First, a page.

DDP is family-based and is focused on facilitating the child’s readiness and ability to establish a secure attachment with their caregivers. It is called Dyadic Developmental Practice both to focus attention on the importance of reciprocity in parenting, caregiving and therapy, and also to draw attention to the fact that abuse, neglect and trauma can seriously impact on the child’s developmental age and stage. This intervention is theoretically based on the models of attachment theory and intersubjectivity, and is consistent with the needs of children and young people who have experienced developmental trauma. It is an approach that:
- Integrates the areas of neurobiology of trauma, early child development and attachment theory, to produce a therapeutic and parenting approach that assists professionals to understand and effectively support children with trauma- attachment problems, and their families.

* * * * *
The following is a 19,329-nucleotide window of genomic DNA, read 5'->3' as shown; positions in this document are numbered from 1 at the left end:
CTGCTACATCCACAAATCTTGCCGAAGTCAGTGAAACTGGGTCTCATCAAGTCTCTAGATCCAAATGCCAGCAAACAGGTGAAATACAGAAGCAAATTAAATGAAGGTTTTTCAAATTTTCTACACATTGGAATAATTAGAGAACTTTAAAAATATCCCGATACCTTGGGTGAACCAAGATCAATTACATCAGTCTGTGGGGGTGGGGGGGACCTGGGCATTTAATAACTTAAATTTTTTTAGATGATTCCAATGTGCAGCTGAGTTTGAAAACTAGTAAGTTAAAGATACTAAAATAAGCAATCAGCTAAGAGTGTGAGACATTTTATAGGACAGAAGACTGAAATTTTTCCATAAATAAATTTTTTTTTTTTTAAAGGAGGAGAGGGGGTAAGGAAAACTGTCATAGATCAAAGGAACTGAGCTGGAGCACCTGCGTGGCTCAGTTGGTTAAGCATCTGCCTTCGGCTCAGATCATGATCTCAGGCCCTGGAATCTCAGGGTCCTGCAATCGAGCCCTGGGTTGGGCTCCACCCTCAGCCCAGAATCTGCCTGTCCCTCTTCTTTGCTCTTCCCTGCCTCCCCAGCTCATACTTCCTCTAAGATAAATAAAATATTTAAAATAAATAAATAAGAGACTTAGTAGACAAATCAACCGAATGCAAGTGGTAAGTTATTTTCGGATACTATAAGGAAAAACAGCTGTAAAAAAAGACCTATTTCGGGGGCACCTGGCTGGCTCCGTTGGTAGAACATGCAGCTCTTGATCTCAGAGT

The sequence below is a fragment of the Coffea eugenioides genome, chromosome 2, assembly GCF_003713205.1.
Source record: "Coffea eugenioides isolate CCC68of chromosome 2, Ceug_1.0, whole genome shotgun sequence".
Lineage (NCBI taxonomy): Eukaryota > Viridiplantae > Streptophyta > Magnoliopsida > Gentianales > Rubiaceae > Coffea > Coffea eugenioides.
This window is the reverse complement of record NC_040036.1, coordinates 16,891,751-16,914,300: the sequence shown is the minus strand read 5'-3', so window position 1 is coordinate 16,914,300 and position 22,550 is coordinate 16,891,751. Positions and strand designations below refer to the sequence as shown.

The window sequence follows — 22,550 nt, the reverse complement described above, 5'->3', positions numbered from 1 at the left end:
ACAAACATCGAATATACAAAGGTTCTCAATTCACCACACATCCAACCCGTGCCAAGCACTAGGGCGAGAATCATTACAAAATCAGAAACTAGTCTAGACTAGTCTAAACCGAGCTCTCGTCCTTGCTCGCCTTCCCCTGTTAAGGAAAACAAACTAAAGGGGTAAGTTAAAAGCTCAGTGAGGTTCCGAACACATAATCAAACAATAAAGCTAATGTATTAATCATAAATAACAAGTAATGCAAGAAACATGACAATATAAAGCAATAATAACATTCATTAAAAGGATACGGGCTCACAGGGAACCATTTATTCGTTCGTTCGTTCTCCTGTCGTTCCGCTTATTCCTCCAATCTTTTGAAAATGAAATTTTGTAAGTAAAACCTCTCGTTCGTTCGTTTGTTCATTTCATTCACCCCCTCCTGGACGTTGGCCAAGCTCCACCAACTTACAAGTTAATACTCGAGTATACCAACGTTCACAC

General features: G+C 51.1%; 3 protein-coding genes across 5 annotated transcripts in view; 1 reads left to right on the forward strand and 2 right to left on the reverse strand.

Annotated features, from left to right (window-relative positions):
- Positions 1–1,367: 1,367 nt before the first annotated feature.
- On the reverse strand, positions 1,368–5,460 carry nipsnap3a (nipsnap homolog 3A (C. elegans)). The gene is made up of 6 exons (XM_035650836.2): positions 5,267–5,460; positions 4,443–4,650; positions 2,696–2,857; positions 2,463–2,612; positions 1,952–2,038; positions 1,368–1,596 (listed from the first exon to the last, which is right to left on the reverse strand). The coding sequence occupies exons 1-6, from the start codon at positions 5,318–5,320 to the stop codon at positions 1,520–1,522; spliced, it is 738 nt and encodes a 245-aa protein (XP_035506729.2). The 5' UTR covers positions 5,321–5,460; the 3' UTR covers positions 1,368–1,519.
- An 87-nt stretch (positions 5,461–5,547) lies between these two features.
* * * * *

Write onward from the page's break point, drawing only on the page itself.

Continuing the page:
- Communicates playfulness, acceptance, curiosity and empathy (PACE) in order to help the child regulate their feelings (often fear, shame and anger) associated with past experiences and to create together new meanings to be integrated into the child’s life story (autobiographical narrative).
- Recognises the vital role which adoptive parents, foster carers and residential workers play in the recovery of traumatised, attachment-resistant children.
- Provides a set of principles that can support networks; inform and enrich parenting; and can support the child outside of the home eg in residential settings and at school